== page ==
Financial Services Acquisition

Specialism amongst advisors

I was reading a survey of Scottish accountancy firms in this months CA Magazine.  What caught my eye was the structure of the market.  As you would expect the big four - E&Y, PWC, KPMG and Deloitte - are at the top in terms of scale and at the smaller end there are lots of small single site operators.  What interested me is the middle market where we operate - mostly comprised of multi site businesses, and often in the process of expanding by acquisition.    I suspect this pattern is replicated south of the border.

This is in marked contrast to the PEM model,  where unusually for a firm of our size we have one location;  Cambridge.   The benefit of this is that one can gather lots of specialists together to give a range of quality advice.   I have never worked for a firm in the other camp; but imagine that each local office must have more of a sub-post office flavour with specialists, if they exist at all, at a distance.  In contrast when issues arise during client meetings and I can call in VAT,  Tax , HR, IT and other specialists immidiately.    I guess on the plus side having a local office might help in marketing to a location.   But in my experience decent businesses of any scale are happy to travel for advice,  or more likely we will go to them.    This is beginning to sound like a commercial, which was not my intention.  Rather it just shows that even in as prosaic a trade as accounting there are some quite different business models.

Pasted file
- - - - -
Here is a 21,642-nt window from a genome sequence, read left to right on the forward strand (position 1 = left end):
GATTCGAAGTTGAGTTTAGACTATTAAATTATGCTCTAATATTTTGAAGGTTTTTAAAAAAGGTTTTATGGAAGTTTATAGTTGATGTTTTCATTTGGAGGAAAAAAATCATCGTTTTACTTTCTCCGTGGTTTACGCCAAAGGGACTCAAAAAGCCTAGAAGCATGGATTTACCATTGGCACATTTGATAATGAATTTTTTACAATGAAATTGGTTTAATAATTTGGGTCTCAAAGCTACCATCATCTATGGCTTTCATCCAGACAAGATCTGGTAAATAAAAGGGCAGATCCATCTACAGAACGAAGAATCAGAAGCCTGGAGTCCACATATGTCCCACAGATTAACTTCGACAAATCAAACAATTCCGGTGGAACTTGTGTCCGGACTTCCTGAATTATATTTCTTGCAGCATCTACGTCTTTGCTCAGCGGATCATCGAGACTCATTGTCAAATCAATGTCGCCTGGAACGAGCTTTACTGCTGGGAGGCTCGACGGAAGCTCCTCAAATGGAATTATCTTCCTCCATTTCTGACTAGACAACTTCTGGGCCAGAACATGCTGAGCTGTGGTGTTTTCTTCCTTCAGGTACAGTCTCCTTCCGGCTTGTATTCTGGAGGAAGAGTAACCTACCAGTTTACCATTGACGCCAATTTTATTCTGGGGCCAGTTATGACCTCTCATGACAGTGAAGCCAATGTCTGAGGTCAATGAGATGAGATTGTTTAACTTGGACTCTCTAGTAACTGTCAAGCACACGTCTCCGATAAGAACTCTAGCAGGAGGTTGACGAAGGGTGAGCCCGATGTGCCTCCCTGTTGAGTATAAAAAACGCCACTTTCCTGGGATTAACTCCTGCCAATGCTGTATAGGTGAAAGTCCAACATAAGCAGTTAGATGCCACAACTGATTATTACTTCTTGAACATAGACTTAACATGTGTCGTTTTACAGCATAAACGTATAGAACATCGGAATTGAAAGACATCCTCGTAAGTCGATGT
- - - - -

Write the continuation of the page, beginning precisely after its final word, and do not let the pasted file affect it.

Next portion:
The big firms take specialist much much further, with folk specialising by industry, and within much deeper subsets of their specialisms.  In Corporate Finance they might specialise further in MBOs, due diligence, or M&A:  this leads to the pursuit of ever larger deals.  It is a model that works for them - and happily opens up the mid market for more generalist corporate finance advisers such as us.    Don't get me wrong we are specialists.    Just not to such a degree.   Its about balance, and I believe we can bring better all round advice for example by being involved in both buying and selling businesses.   And also the funding and strategy aspects of these deals.   



True Lake. But then, how do you explain that most of the Big 4 firms have a local presence, at least in the major cities?

And yet, they claim to be able to draw specialists from all over the world?

Ashwin that's true, but the big four typically only have offices in big places and the test for the big four is how effective the network is, do the local people actually know anyone in the overseas offices. The internal network being just as important as that externally. At Ernst & Young we used to keep in touch with a small subset of the international M&A group. Then it was easy to pick up the phone and seek help. Just having an office isn't enough.

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